The bridge is one of the most beautiful things about the Telecaster. While not as high-quality as on the American version, it’s still a big part of the Tele sound. It’s a big bridge, and it extends all the way out under the bridge pickup. Along with the string-through body, this provides a solid tether for the Telecaster tone. Some players like to swap out the stock bridge for a vintage bridge with three T-shaped saddles rather than the six-saddle modern version.

Pickups and Electronics

The pickups are standard Tele single coils, and this is another component that Standard Telecaster owners love to customize. While the stock pickups are fine, there is an array of choices out there, from vintage tones to hotter sounds.

One of the great things about owning a MIM guitar is that you never have to feel bad about modding it!

Like the rest of the Standard Telecaster, the controls are simple and classic. A three-way selector switch controls the pickups, along with one tone knob and one volume knob. The bridge pickup is thin and twangy for that vintage rock sound. The neck pickup is more guttural and reeks of country vibe. The middle position of the selector switch activates both pickups.

Fender Standard Telecaster Sound

You don’t have to worry about your made-in Mexico Tele pulling its weight when it comes to sound. Even though it’s a less-expensive Fender, it’s still a Fender through and through. And remember, you can swap out any components you wish, from pickups to pots, to get that perfect sound you’ve always been looking for.

Check out the clip below from

Hear the MIM Telcaster

Made-in-Mexico Telecaster vs USA Tele

So far this article has discussed all of the great things about the Standard Telecaster, but now we will take a look at what this guitar is not. One of the biggest knocks against the MIM Tele is simply that it is not an American Telecaster.

American Fenders are amazing instruments. These are the guitars you pass on to your kids or grandkids, the classics that you cherish as they get older.

The Standard Telecaster is simply not that kind of guitar. Your MIM Fender can last you for years, even decades. You may love it to the end of your days, but it won’t be worth much in twenty years. Except, of course, to you.

MIM vs USA Tele Differences

So what’s the difference between MIM and MIA Fenders?

Let’s start with the body and the finish. USA Fenders are made with select pieces of wood, and finished with a thin urethane.

MIM guitars get a thicker polyester finish, and the wood used, while good quality, isn’t as choice as that of the USA Fenders. The thinner finish means the wood used in the American guitars has more influence over the tone than in the MIM Telecaster, and we know great tone starts with great wood.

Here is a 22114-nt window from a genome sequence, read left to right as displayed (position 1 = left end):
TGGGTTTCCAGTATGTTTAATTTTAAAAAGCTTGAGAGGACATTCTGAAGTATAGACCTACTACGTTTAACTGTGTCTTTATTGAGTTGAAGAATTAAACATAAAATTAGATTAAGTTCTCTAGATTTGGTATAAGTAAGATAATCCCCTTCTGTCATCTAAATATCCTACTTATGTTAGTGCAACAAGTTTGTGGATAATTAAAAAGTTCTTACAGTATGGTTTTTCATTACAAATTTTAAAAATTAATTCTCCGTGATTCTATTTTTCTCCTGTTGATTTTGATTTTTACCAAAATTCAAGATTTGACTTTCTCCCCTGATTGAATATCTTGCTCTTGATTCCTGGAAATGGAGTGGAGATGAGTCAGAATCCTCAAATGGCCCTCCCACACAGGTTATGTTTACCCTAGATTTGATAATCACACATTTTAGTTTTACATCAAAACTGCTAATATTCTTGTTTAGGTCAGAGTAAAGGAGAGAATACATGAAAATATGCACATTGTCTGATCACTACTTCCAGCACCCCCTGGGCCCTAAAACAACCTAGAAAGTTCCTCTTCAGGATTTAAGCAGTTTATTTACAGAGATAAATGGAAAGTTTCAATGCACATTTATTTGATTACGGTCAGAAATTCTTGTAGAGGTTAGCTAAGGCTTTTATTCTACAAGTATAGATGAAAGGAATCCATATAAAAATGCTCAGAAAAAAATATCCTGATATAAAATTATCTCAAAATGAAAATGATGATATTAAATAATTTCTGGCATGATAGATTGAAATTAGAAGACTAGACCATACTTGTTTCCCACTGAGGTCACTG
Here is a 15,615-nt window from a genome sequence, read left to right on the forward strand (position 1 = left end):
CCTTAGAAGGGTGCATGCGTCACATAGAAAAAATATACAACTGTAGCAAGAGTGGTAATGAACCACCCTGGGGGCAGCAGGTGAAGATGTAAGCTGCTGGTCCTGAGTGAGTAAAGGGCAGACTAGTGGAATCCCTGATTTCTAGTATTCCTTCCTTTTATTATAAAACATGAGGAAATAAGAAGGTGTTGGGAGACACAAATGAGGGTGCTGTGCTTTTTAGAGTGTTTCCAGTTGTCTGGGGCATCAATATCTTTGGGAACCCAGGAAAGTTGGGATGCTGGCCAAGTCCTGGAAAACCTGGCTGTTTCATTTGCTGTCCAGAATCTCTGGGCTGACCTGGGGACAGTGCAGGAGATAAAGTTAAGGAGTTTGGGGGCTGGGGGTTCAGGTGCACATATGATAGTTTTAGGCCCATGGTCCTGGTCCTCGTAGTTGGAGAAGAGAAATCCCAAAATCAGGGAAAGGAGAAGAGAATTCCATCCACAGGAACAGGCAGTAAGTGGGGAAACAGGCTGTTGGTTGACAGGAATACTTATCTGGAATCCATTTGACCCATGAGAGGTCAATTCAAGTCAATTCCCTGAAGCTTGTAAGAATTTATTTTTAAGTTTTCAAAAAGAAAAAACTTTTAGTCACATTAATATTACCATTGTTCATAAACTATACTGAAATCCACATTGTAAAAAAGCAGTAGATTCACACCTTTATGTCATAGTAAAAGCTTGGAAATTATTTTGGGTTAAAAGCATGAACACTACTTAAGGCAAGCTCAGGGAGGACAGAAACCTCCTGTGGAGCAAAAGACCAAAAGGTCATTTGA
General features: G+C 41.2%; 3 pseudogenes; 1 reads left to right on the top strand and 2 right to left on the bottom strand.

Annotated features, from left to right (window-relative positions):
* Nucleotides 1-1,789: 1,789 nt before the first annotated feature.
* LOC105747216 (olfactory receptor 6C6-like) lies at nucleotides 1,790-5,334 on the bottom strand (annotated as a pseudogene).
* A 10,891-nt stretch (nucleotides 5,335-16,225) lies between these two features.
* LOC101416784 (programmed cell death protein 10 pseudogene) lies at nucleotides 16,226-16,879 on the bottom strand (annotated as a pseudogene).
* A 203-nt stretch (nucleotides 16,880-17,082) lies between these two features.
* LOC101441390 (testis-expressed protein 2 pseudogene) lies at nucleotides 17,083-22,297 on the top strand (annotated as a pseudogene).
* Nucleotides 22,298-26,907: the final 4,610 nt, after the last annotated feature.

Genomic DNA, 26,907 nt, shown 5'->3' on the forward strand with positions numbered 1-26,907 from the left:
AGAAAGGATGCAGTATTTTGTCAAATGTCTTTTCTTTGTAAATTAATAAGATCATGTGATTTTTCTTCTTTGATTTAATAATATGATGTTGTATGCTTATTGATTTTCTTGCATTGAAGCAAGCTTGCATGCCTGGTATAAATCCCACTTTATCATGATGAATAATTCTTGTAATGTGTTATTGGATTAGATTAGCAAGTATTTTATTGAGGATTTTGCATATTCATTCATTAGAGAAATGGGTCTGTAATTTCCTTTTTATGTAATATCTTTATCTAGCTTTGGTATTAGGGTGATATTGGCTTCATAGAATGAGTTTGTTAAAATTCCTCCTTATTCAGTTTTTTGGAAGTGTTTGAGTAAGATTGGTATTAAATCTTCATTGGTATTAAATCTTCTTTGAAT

The pickups are another key part of the tone. American Standard Telecasters come with Fender Custom Shop Broadcaster and Twisted Tele pickups, as well as significantly upgraded electronics. While the stock pickups on the Mexican Tele are just fine, Fender Custom Shop pickups are legendary.

The bridge and tuning pegs are higher quality hardware, meaning they’ll not only be more reliable but also contribute to the sound of the guitar.

All around, the American Telecaster is just a better guitar than its Mexican cousin. The question you need to ask yourself is whether or not the cost justifies taking the plunge on a real American-made Fender.

When it comes down to it, you are deciding between a very good guitar and a great guitar.

Hear the American Standard Telcaster

Other Telecaster Options

You know Fender isn’t going to leave you hanging with just two choices of Telecaster, right? There are about as many different Teles out there as there are flavors of ice cream. You don’t have to look very far to find one that exactly meets your needs.

If you’re having trouble deciding between the American Tele and the MIM Telecaster, you may want to consider the American Special Telecaster. American Special Fenders are made in the USA, but not quite at the same quality level as a true American Tele.

They started out as the Highway One series, but in recent years Fender has changed their name and seriously upgraded their specs. The American Special Tele has the same alder body, but with a thin Urethane gloss finish. It’s got Texas Special pickups, a nice upgrade from standard Tele pickups, and improved electronics like the Grease Bucket tone control. The three T-saddle bridge tops off the vintage vibe of the American Special Tele.